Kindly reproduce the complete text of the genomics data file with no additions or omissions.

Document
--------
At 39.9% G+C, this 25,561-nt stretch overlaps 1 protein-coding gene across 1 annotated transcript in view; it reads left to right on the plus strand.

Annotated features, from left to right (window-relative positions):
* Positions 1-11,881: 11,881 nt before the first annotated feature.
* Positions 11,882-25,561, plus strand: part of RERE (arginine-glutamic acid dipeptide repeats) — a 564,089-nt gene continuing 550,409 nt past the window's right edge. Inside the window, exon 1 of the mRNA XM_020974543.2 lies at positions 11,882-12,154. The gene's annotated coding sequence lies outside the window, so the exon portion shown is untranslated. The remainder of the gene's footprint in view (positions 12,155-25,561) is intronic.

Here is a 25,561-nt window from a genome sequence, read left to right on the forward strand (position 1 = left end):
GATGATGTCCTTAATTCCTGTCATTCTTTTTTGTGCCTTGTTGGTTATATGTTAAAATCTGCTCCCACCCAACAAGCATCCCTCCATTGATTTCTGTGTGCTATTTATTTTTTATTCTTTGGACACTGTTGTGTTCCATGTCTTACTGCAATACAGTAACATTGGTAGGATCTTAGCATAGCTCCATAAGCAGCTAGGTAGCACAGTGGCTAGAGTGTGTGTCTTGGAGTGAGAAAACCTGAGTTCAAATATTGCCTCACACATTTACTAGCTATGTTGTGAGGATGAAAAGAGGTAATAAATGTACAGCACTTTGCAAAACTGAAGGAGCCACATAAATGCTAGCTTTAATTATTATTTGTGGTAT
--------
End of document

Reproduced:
At 39.9% G+C, this 25,561-nt stretch overlaps 1 protein-coding gene across 1 annotated transcript in view; it reads left to right on the plus strand.

Annotated features, from left to right (window-relative positions):
* Positions 1-11,881: 11,881 nt before the first annotated feature.
* Positions 11,882-25,561, plus strand: part of RERE (arginine-glutamic acid dipeptide repeats) — a 564,089-nt gene continuing 550,409 nt past the window's right edge. Inside the window, exon 1 of the mRNA XM_020974543.2 lies at positions 11,882-12,154. The gene's annotated coding sequence lies outside the window, so the exon portion shown is untranslated. The remainder of the gene's footprint in view (positions 12,155-25,561) is intronic.

Here is a 25,561-nt window from a genome sequence, read left to right on the forward strand (position 1 = left end):
GATGATGTCCTTAATTCCTGTCATTCTTTTTTGTGCCTTGTTGGTTATATGTTAAAATCTGCTCCCACCCAACAAGCATCCCTCCATTGATTTCTGTGTGCTATTTATTTTTTATTCTTTGGACACTGTTGTGTTCCATGTCTTACTGCAATACAGTAACATTGGTAGGATCTTAGCATAGCTCCATAAGCAGCTAGGTAGCACAGTGGCTAGAGTGTGTGTCTTGGAGTGAGAAAACCTGAGTTCAAATATTGCCTCACACATTTACTAGCTATGTTGTGAGGATGAAAAGAGGTAATAAATGTACAGCACTTTGCAAAACTGAAGGAGCCACATAAATGCTAGCTTTAATTATTATTTGTGGTAT